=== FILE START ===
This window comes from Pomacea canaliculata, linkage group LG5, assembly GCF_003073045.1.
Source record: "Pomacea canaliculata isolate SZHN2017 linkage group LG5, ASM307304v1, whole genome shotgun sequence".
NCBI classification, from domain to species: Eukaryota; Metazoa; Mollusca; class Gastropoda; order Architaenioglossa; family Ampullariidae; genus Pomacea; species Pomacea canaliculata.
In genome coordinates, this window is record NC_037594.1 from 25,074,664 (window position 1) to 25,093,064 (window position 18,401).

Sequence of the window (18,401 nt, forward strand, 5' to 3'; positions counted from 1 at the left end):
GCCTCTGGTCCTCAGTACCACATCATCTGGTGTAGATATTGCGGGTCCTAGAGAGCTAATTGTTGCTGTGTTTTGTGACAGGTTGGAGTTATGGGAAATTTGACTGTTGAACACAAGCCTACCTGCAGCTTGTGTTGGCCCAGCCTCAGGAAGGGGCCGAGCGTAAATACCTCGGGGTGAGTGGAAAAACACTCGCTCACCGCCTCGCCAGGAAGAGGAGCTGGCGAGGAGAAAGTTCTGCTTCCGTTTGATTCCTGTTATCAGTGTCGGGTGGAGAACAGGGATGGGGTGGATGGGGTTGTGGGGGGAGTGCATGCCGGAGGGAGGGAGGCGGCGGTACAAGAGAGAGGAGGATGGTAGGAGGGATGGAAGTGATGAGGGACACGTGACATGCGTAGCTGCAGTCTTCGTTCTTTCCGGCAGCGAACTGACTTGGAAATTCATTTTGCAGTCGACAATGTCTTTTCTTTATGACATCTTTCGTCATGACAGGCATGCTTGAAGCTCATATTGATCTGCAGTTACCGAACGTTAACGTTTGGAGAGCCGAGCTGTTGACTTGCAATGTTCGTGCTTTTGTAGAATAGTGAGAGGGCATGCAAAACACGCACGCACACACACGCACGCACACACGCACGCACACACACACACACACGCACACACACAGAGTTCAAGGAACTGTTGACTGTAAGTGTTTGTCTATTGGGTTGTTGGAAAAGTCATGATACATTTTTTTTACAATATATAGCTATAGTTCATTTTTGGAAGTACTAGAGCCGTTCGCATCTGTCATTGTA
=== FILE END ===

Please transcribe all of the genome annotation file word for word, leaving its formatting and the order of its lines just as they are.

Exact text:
This window comes from Pomacea canaliculata, linkage group LG5, assembly GCF_003073045.1.
Source record: "Pomacea canaliculata isolate SZHN2017 linkage group LG5, ASM307304v1, whole genome shotgun sequence".
NCBI classification, from domain to species: Eukaryota; Metazoa; Mollusca; class Gastropoda; order Architaenioglossa; family Ampullariidae; genus Pomacea; species Pomacea canaliculata.
In genome coordinates, this window is record NC_037594.1 from 25,074,664 (window position 1) to 25,093,064 (window position 18,401).

Sequence of the window (18,401 nt, forward strand, 5' to 3'; positions counted from 1 at the left end):
GCCTCTGGTCCTCAGTACCACATCATCTGGTGTAGATATTGCGGGTCCTAGAGAGCTAATTGTTGCTGTGTTTTGTGACAGGTTGGAGTTATGGGAAATTTGACTGTTGAACACAAGCCTACCTGCAGCTTGTGTTGGCCCAGCCTCAGGAAGGGGCCGAGCGTAAATACCTCGGGGTGAGTGGAAAAACACTCGCTCACCGCCTCGCCAGGAAGAGGAGCTGGCGAGGAGAAAGTTCTGCTTCCGTTTGATTCCTGTTATCAGTGTCGGGTGGAGAACAGGGATGGGGTGGATGGGGTTGTGGGGGGAGTGCATGCCGGAGGGAGGGAGGCGGCGGTACAAGAGAGAGGAGGATGGTAGGAGGGATGGAAGTGATGAGGGACACGTGACATGCGTAGCTGCAGTCTTCGTTCTTTCCGGCAGCGAACTGACTTGGAAATTCATTTTGCAGTCGACAATGTCTTTTCTTTATGACATCTTTCGTCATGACAGGCATGCTTGAAGCTCATATTGATCTGCAGTTACCGAACGTTAACGTTTGGAGAGCCGAGCTGTTGACTTGCAATGTTCGTGCTTTTGTAGAATAGTGAGAGGGCATGCAAAACACGCACGCACACACACGCACGCACACACGCACGCACACACACACACACACGCACACACACAGAGTTCAAGGAACTGTTGACTGTAAGTGTTTGTCTATTGGGTTGTTGGAAAAGTCATGATACATTTTTTTTACAATATATAGCTATAGTTCATTTTTGGAAGTACTAGAGCCGTTCGCATCTGTCATTGTA